(pp. 39-41). 
More serious than disease was the carelessness of inexperienced riders and
the fortunes of war. Reckless soldiers, overcome with what Asche-Berg called
an "infectious frenzy," cost the regiment eighteen horses.
" The riding, whether uphill or downhill... in the camp, from the headquarters,
over fields and streets in the cities or countryside, from house to house,
private party, general, high commander, lieutenant, and quartermaster, all,
all without interruption, was at a gallop. To see a trot or pace is as seldom
as a black swan ... (pp. 38-39)."
This carelessness was hard to stop, although the regiment's order book describes
efforts to do so. On September 22, 1861, for example, the regimental commander,
Christian F. Dickel, forbad soldiers from racing horses when taking them
to water. On October 18, he complained that horses were still being raced
Two days later he ordered that commissioned officers accompany the enlisted
men each time they watered horses. A month later, Dickel ordered soldiers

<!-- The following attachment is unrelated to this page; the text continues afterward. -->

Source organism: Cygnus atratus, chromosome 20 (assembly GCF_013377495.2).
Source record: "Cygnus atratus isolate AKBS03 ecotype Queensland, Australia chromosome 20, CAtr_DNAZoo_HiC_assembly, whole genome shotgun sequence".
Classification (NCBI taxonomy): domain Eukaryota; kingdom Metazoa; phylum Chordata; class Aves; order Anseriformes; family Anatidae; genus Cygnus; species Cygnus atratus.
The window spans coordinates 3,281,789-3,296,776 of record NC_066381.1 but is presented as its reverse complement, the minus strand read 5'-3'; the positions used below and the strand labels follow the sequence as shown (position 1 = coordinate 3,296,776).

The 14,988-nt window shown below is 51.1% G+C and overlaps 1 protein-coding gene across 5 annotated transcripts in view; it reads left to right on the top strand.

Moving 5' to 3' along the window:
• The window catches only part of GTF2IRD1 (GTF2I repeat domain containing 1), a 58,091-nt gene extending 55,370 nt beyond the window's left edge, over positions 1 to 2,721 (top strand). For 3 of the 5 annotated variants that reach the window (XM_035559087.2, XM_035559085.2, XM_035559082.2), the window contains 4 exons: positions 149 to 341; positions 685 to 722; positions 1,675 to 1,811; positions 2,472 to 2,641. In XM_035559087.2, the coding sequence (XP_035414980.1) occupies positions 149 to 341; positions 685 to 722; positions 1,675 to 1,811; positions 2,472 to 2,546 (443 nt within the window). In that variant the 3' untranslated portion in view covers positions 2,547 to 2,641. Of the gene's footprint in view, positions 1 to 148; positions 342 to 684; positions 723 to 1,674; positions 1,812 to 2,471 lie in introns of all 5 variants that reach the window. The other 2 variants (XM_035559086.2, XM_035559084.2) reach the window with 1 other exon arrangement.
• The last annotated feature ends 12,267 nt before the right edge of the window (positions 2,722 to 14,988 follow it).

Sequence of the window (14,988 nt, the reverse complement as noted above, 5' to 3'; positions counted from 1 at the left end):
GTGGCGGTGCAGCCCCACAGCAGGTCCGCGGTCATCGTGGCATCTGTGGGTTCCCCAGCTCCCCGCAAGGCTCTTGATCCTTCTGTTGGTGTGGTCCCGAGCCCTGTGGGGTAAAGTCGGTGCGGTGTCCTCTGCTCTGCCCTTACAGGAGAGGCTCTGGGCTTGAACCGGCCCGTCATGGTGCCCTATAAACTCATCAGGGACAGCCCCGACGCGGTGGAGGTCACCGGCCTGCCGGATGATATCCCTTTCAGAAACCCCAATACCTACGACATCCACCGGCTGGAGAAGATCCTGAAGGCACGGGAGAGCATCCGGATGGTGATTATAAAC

confined for eight days on bread and water if they galloped horses in camp.
 (The same
punishment was prescribed for men who struck their horses.)  By the
time the regiment left Hunter's Chapel in March of 1862, such recklessness
have abated. The men, perhaps having acquired more training and experience
during the winter, appeared to need less disciplining.
Of the 780 horses issued to the regiment in October 1861, twenty-one were
stolen or lost, eighteen were destroyed after suffering accidents while
performing orderly or picket duty, eleven were shot in combat (some by
and nine died or were destroyed because of disease. Ninety-eight were
unfit for service because of temporary lameness, fistulas, emaciation, and
In short, five months of garrison duty and training cost the regiment
twenty percent of its horses. Of those declared unfit for service, thirty-one
were taken along as pack animals and the remaining sixty-seven were abandoned.
Their abandonment angered Asche-Berg because he thought he could have returned
most of them to service (p. 38).
Asche-Berg left Hunter's Chapel angry and frustrated. However, the disasters
of the subsequent five months in the field made garrison duty in Northern
Virginia appear idyllic in retrospect. In his memoir, for example, written
after the Shenandoah Campaign had ended, he spent more time reminiscing
about his own horse—a Canadian pony that he talked an Irishman
into giving him—than on any other subject. It captivated him on
first sight, and his affection grew as he restored it to health, aided